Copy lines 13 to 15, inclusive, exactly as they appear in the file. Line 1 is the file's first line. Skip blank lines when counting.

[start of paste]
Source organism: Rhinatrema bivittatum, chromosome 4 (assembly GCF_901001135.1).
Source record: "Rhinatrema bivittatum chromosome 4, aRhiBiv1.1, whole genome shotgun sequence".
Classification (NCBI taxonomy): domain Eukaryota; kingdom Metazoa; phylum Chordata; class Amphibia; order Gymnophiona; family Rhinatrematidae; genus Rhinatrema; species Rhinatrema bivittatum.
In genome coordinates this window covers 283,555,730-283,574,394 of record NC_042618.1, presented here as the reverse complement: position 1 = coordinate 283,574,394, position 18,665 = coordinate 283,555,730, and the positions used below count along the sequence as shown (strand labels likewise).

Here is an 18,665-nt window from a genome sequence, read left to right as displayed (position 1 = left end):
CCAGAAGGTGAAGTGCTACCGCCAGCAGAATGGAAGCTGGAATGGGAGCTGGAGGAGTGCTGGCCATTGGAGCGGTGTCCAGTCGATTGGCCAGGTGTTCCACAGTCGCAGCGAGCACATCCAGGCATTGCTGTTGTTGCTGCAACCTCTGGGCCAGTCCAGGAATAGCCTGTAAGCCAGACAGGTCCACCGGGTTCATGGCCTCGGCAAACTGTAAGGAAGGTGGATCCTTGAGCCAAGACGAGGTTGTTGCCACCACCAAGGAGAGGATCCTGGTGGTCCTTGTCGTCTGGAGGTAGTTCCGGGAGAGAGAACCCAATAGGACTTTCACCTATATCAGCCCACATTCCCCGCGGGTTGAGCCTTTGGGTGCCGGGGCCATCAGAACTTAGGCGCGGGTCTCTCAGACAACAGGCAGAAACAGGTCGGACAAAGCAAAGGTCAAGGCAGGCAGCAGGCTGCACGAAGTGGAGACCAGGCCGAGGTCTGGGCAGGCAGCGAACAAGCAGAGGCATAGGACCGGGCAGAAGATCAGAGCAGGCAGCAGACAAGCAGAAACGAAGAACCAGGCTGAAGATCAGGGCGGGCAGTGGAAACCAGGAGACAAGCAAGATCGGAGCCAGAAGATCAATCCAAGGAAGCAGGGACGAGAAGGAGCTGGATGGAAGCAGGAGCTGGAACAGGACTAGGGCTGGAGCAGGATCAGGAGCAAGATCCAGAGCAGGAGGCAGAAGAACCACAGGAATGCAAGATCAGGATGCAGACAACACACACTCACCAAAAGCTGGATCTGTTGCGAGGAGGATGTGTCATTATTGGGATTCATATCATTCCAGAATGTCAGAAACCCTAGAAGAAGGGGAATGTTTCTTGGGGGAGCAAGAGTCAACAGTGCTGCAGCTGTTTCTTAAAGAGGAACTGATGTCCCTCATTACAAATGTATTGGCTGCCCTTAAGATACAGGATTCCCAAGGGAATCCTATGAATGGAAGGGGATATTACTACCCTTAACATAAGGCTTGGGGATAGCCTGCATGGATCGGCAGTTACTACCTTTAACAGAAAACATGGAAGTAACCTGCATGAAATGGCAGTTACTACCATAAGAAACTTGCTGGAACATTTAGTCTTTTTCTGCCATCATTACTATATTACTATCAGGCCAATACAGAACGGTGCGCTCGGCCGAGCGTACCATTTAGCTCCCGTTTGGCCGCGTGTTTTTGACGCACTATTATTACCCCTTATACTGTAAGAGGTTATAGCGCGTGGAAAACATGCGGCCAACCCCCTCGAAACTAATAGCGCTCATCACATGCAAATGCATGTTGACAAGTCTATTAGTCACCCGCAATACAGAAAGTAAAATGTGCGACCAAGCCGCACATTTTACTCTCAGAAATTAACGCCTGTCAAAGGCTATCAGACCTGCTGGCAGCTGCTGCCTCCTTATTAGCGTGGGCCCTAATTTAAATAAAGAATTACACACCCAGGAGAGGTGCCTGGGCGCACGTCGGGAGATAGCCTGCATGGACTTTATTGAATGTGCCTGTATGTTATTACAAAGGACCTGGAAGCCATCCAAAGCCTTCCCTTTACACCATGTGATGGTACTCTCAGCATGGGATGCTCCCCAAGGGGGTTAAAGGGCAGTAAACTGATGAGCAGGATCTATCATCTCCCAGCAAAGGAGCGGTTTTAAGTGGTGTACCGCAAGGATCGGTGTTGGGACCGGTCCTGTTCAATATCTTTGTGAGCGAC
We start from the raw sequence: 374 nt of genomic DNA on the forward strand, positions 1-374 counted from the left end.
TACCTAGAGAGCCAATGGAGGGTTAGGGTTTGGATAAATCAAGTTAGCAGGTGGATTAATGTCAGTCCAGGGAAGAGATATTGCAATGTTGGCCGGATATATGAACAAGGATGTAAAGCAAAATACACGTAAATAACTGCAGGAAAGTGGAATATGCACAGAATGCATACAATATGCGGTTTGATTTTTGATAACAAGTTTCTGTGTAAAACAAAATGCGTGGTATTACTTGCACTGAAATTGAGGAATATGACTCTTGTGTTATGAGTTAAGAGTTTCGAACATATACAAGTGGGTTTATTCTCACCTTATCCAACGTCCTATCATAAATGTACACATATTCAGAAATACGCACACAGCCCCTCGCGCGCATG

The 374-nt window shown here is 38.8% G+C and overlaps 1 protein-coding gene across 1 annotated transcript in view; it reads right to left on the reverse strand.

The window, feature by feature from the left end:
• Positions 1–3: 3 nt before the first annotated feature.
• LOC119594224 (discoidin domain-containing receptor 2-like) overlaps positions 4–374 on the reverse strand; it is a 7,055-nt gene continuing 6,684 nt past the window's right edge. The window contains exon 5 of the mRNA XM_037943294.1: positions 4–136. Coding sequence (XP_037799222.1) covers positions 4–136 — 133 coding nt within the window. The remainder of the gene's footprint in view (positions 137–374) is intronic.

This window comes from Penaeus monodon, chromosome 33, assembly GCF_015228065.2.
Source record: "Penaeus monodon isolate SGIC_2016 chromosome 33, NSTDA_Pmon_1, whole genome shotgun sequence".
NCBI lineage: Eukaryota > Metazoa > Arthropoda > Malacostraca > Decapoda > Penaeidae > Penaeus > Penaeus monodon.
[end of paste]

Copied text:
This window comes from Penaeus monodon, chromosome 33, assembly GCF_015228065.2.
Source record: "Penaeus monodon isolate SGIC_2016 chromosome 33, NSTDA_Pmon_1, whole genome shotgun sequence".
NCBI lineage: Eukaryota > Metazoa > Arthropoda > Malacostraca > Decapoda > Penaeidae > Penaeus > Penaeus monodon.